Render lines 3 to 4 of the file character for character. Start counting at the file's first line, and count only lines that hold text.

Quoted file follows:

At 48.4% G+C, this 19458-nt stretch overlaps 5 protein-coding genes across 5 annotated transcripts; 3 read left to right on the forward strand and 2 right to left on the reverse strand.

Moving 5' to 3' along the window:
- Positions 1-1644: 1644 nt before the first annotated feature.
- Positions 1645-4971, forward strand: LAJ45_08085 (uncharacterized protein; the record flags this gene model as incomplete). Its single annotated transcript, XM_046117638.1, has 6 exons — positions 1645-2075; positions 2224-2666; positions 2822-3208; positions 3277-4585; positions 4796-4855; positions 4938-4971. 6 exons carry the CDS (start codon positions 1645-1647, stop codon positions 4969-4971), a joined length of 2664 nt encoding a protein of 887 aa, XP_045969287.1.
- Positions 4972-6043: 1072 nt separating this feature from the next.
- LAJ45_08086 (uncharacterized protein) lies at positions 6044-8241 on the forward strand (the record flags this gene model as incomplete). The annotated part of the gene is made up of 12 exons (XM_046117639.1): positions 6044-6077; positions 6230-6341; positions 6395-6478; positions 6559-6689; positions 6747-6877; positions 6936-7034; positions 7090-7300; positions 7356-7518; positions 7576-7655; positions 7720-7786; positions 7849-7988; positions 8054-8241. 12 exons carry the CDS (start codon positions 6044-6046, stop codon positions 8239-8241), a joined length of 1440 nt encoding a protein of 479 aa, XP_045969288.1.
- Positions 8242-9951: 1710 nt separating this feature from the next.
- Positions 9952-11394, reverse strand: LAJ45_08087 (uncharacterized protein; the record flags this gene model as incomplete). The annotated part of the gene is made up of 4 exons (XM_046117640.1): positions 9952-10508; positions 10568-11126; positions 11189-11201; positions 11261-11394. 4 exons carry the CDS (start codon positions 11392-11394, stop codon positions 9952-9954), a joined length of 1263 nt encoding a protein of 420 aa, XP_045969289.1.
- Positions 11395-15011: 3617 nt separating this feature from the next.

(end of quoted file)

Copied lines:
- Positions 1-1644: 1644 nt before the first annotated feature.
- Positions 1645-4971, forward strand: LAJ45_08085 (uncharacterized protein; the record flags this gene model as incomplete). Its single annotated transcript, XM_046117638.1, has 6 exons — positions 1645-2075; positions 2224-2666; positions 2822-3208; positions 3277-4585; positions 4796-4855; positions 4938-4971. 6 exons carry the CDS (start codon positions 1645-1647, stop codon positions 4969-4971), a joined length of 2664 nt encoding a protein of 887 aa, XP_045969287.1.